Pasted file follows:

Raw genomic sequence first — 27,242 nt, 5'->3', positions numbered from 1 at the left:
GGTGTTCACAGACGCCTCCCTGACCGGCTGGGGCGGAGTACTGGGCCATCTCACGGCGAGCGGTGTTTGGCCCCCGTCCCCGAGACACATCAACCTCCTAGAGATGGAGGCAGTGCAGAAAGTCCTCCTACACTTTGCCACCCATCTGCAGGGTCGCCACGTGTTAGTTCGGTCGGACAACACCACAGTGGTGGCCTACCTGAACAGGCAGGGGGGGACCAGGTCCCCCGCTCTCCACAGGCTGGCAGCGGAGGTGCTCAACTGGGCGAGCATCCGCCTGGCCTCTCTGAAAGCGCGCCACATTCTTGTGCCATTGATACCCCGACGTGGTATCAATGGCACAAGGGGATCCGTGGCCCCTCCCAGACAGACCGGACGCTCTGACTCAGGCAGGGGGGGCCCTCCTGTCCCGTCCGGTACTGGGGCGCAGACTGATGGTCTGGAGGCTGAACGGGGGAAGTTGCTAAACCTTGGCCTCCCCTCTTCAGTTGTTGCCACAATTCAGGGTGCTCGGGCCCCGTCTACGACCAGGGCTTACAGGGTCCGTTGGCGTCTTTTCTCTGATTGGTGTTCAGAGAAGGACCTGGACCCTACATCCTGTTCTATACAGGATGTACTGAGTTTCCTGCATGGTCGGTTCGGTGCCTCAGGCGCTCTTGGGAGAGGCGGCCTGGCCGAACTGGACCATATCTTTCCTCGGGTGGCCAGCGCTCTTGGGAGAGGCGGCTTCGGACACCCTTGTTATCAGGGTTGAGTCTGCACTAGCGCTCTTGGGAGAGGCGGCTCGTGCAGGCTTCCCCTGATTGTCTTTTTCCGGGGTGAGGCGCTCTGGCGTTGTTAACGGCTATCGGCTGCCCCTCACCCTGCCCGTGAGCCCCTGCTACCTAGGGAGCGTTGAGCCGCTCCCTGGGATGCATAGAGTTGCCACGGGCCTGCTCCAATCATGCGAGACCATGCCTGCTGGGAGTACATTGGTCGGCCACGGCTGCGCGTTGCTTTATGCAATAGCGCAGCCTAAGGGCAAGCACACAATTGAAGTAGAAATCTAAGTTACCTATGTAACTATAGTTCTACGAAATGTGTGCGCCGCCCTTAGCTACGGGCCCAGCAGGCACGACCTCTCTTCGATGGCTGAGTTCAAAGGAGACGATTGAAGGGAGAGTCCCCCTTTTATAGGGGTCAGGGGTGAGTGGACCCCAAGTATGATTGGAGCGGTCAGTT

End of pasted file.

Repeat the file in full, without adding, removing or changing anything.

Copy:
Raw genomic sequence first — 27,242 nt, 5'->3', positions numbered from 1 at the left:
GGTGTTCACAGACGCCTCCCTGACCGGCTGGGGCGGAGTACTGGGCCATCTCACGGCGAGCGGTGTTTGGCCCCCGTCCCCGAGACACATCAACCTCCTAGAGATGGAGGCAGTGCAGAAAGTCCTCCTACACTTTGCCACCCATCTGCAGGGTCGCCACGTGTTAGTTCGGTCGGACAACACCACAGTGGTGGCCTACCTGAACAGGCAGGGGGGGACCAGGTCCCCCGCTCTCCACAGGCTGGCAGCGGAGGTGCTCAACTGGGCGAGCATCCGCCTGGCCTCTCTGAAAGCGCGCCACATTCTTGTGCCATTGATACCCCGACGTGGTATCAATGGCACAAGGGGATCCGTGGCCCCTCCCAGACAGACCGGACGCTCTGACTCAGGCAGGGGGGGCCCTCCTGTCCCGTCCGGTACTGGGGCGCAGACTGATGGTCTGGAGGCTGAACGGGGGAAGTTGCTAAACCTTGGCCTCCCCTCTTCAGTTGTTGCCACAATTCAGGGTGCTCGGGCCCCGTCTACGACCAGGGCTTACAGGGTCCGTTGGCGTCTTTTCTCTGATTGGTGTTCAGAGAAGGACCTGGACCCTACATCCTGTTCTATACAGGATGTACTGAGTTTCCTGCATGGTCGGTTCGGTGCCTCAGGCGCTCTTGGGAGAGGCGGCCTGGCCGAACTGGACCATATCTTTCCTCGGGTGGCCAGCGCTCTTGGGAGAGGCGGCTTCGGACACCCTTGTTATCAGGGTTGAGTCTGCACTAGCGCTCTTGGGAGAGGCGGCTCGTGCAGGCTTCCCCTGATTGTCTTTTTCCGGGGTGAGGCGCTCTGGCGTTGTTAACGGCTATCGGCTGCCCCTCACCCTGCCCGTGAGCCCCTGCTACCTAGGGAGCGTTGAGCCGCTCCCTGGGATGCATAGAGTTGCCACGGGCCTGCTCCAATCATGCGAGACCATGCCTGCTGGGAGTACATTGGTCGGCCACGGCTGCGCGTTGCTTTATGCAATAGCGCAGCCTAAGGGCAAGCACACAATTGAAGTAGAAATCTAAGTTACCTATGTAACTATAGTTCTACGAAATGTGTGCGCCGCCCTTAGCTACGGGCCCAGCAGGCACGACCTCTCTTCGATGGCTGAGTTCAAAGGAGACGATTGAAGGGAGAGTCCCCCTTTTATAGGGGTCAGGGGTGAGTGGACCCCAAGTATGATTGGAGCGGTCAGTT